Let’s hear it for honesty. I like Dynafit’s factory installed ski binding screw inserts. But nothing is perfect. Word from Dynafit is they’re using more glue when installing the inserts so they’re more reliable, but sometimes the glue fills the insert partially or fully and it thus needs to be drilled out (you can’t just force a screw in in that situation.) Here is the procedure.
1. Identify your insert pattern according to boot sole length (see Dynafit insert sticker on top sheet of ski, or just evaluate by placing binding and boot on ski in a dry run).
2. Cut rounded insert surface area “skin” over insert with sharp utility knife.
3. If there is strong resistance (cutting is not possible), the insert is probably filled with resin (glue). In this case, the insert must be opened by drilling with a common drill bit (drill diameter 3.6mm x 9mm long) before inserting binding screws while mounting binding. If you don’t have a ski drill bit, you can use a 9/64 inch bit with stop collar, or a #28 machine bit with stop collar.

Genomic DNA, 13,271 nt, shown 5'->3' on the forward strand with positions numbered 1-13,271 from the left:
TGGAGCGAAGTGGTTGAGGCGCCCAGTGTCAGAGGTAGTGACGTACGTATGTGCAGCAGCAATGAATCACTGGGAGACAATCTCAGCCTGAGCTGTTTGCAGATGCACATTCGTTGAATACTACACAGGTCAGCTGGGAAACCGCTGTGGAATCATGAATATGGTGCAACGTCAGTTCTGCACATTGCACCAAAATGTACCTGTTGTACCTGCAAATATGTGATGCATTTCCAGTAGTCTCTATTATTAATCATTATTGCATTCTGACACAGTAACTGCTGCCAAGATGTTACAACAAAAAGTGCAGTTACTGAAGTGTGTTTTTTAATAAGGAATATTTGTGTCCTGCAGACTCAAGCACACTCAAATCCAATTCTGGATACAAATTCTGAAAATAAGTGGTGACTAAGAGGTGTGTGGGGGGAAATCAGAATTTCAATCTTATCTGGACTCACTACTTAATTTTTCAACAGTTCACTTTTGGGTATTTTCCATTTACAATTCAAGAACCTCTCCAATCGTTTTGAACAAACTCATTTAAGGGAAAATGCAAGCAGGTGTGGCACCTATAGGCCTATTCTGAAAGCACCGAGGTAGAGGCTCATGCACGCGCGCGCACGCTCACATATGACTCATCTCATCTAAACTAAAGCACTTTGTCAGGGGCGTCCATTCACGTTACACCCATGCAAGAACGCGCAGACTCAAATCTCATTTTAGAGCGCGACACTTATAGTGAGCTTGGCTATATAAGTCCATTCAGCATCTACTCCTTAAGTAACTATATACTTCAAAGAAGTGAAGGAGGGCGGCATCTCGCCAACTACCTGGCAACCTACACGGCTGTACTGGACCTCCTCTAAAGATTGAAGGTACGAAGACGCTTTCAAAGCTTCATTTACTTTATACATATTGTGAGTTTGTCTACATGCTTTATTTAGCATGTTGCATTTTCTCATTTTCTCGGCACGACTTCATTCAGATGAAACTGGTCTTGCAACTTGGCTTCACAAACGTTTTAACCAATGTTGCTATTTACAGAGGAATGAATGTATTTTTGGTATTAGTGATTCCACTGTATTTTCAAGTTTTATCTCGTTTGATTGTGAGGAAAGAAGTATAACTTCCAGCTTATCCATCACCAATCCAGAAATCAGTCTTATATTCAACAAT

4. Likewise, if you are able to knife open the “skin” over the insert, probe with a small sharp object and make sure insert bore is not partially blocked. If it is, again, clear with drill bit. Remember that you only need to clear to 9 mm, no farther, so when probing keep that in mind.
5. Attach the binding.
6. Insert and tighten screws by hand, not a driver-drill (insert can be damaged if turning force is higher than 5 Nm, 3.7 foot pounds).
Here at Wildsnow we recommend using a small amount of low grade hardware store epoxy to install screws in Dynafit inserts. This lubricates the screws as they go in, thus preventing insert damage. To remove, warm screws with soldering iron to release the epoxy. Be aware that lubricated screws may require even less force during insertion, and by the same token be easier to strip.
WildSnow.com publisher emeritus and founder Lou (Louis Dawson) has a 50+ years career in climbing, backcountry skiing and ski mountaineering. He was the first person in history to ski down all 54 Colorado 14,000-foot peaks, has authored numerous books about about backcountry skiing, and has skied from the summit of Denali in Alaska, North America’s highest mountain. For more about Lou, please see his personal website at https://www.loudawson.com/ (Blogger stats: 5 foot 10 inches (178 cm) tall, 160 lbs (72574.8 grams).